Botanical Illustration: Diagrams for Dorling Kindersely/ Penguin Books December 27th 2013

Story posted: Friday, 27. December 2013 by Lizzie Harper

I'm currently doing a series of botanical illustrations for a book on Bonsai trees by Peter Warren for Dorling Kindersely/Penguin Books.  For now, we're concentrating on coloured diagrams of bonsai trees; but there may also be some step-by-step illustrations and there's talk of Japanese style "icons" too.

Unusually for me, I've allowed DK/Penguin the copyright on these illustrations; such a decision is never taken lightly and relates to the client's budget which (in this case) justified such a rash move.  As a general rule of thumb, NEVER sell your copyright to a comissioner, 9 times out of 10 they neither need it nor understand what it means.

First, I had to be vetted to see whether or not my illustration style was what the senior designer was after.  It also gave me a chance to experiment with different approaches to the subject matter.  We chose one of the bonsai trees to be illustrated, and I completed two illustrations of the same image.  The first was pen and ink (I like Pigma Micron pens, 0.05 tips, amongst other brands) with a light watercolour wash (as always, Winsor and Newton paints and their Series 7 sable brushes)The second was pure watercolour, without any pen.

Lizzie Harper for DK Penguin Books, test piece of bonsai tree

The designer preferred style 1, with the pen, as did I.  She's been amazing at providing reference and feedback, and it was a matter of hours rather than days before I had the go-ahead to work up more of the trees to final.

The trick is to keep the pen detailing to a mimimum, too much stippling will drown the image, too little will leave it looking unfinished.

Lizzie Harper for DK Penguin Books, bonsai tree

Quick and light paint strokes help give the conifer the fluffy feel, and I made careful colour notes on the test piece to ensure I could mix up a consistent colour for each tree style that needed illustrating.  Above is the "cascade" style. Below, there's the "semi-cascade".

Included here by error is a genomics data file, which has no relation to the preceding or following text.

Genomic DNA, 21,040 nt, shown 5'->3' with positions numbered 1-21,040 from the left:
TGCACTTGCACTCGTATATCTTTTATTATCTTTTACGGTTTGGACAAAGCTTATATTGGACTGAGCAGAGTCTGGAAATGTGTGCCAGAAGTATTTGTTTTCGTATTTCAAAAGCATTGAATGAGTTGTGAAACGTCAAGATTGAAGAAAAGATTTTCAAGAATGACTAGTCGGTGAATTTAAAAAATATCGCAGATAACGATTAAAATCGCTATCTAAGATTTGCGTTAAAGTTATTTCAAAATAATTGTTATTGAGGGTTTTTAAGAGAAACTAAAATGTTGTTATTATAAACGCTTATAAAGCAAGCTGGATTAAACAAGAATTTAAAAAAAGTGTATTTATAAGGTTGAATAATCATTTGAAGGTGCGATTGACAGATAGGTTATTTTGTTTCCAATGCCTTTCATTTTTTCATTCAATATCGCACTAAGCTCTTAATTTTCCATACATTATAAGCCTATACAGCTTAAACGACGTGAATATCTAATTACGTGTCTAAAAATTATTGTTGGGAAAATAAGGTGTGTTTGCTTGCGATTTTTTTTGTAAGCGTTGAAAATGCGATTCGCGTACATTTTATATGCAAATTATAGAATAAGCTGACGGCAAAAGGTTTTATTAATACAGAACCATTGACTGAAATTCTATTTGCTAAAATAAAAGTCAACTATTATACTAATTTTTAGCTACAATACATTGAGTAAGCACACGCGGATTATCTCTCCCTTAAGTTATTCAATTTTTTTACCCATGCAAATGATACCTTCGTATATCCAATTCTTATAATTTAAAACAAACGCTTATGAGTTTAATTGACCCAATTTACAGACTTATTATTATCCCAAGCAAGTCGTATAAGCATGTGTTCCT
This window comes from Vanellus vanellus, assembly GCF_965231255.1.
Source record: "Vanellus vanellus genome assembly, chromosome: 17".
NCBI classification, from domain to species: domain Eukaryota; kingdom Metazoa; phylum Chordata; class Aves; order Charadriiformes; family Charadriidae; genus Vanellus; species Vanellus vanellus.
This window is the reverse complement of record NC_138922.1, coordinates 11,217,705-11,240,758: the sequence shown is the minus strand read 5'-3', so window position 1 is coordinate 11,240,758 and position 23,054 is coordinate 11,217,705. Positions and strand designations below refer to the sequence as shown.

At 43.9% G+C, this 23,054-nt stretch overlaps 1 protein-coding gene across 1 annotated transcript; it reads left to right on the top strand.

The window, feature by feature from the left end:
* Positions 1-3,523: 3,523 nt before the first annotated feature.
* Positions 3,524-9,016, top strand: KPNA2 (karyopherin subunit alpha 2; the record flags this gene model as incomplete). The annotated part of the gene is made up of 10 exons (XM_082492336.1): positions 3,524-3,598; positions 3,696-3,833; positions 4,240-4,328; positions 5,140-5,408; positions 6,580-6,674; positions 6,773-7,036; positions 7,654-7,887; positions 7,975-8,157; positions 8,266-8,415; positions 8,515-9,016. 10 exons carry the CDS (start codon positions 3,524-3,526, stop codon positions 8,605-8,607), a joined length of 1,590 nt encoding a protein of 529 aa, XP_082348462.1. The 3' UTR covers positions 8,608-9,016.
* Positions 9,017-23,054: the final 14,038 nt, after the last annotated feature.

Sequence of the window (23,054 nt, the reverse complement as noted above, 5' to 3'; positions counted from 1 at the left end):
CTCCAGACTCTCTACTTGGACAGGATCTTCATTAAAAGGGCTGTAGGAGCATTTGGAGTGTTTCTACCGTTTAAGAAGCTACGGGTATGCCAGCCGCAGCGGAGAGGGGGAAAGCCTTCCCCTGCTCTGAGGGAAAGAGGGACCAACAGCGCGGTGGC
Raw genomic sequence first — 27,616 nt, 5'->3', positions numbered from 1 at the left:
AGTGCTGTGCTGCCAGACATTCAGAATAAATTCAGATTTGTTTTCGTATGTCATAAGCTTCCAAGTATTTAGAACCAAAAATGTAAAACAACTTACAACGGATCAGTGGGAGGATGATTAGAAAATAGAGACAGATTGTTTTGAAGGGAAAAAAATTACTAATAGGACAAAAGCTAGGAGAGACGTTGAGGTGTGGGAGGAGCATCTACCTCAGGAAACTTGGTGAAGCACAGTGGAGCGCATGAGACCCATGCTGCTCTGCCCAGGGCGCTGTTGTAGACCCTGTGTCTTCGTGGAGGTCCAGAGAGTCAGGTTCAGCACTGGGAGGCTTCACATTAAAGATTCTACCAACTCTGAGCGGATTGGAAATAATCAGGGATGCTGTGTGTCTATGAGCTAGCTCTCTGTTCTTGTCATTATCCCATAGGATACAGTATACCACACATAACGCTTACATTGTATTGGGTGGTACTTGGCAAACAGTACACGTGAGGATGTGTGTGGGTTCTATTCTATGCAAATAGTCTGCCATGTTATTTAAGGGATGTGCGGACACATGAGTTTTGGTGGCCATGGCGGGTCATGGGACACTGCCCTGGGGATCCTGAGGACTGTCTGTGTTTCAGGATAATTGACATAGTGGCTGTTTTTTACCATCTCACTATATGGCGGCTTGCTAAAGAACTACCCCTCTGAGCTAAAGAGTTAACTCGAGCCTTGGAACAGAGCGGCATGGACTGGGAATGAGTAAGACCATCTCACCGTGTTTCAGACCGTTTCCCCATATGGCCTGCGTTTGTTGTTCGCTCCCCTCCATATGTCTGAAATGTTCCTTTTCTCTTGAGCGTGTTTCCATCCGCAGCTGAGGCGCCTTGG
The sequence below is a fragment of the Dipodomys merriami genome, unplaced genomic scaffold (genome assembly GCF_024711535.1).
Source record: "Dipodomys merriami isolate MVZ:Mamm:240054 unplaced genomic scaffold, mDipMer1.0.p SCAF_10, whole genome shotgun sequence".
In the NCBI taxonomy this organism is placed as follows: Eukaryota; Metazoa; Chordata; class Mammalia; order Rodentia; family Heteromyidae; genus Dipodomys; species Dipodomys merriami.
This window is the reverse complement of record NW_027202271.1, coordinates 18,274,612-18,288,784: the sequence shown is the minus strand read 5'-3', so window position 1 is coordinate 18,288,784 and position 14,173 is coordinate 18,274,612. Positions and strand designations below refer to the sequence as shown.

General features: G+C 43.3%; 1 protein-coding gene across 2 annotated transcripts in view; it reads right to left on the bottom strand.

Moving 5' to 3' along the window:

Lizzie Harper for DK Penguin Books, bonsai tree

Thr trickiest thus far was the "windswept", because it was hard to figure out where the roots were, and what substrate they grew on.  With help from the designer and the author, we untangled the roots from the stones, and the stones from the dead wood.

Lizzie Harper for DK Penguin Books, test piece of bonsai tree

Here's the final

Lizzie Harper for DK Penguin Books, bonsai tree

Lizzie Harper for DK Penguin Books, bonsai tree

This is the slanting form of the tree.

Alongside the "informal" upright style I did as a test piece, you can also grow bonsai trees which are "formal upright" (as below.)

Lizzie Harper for DK Penguin Books, bonsai tree

After a lot of debate with the designer and the author, we decided to illustrate the "broom" style without leaves or, as the experts put it "naked".  This was the hardest thus far as I had to continue trying to make the illustration seem elegant, yet be sure to show the tiny thin ends of each and every branch.

Lizzie Harper for DK Penguin Books, bonsai tree

There are other styles which I really liked:

 

Lizzie Harper for DK Penguin Books, bonsai tree

This one's the "Forest".

Lizzie Harper for DK Penguin Books, bonsai tree

This one's "literati", and is based on an incredibly famous tree.  I seem to have scanned it in so the pot's at a very jaunty angle, apologies.

Lizzie Harper for DK Penguin Books, bonsai tree

This one's the "Keshki" style.

Finally, there's the "Root over rock" which was tricky to illustrate but is rather a beautiful plant.

Lizzie Harper for DK Penguin Books, bonsai tree

One thing I wasn't expecting to come out of this job was a growing interest in and affection for the bonsai tree, but it's happened.  I think they're exquisite, and now I know a little of the painstaking work that goes into creating them I'm even more impressed by them.

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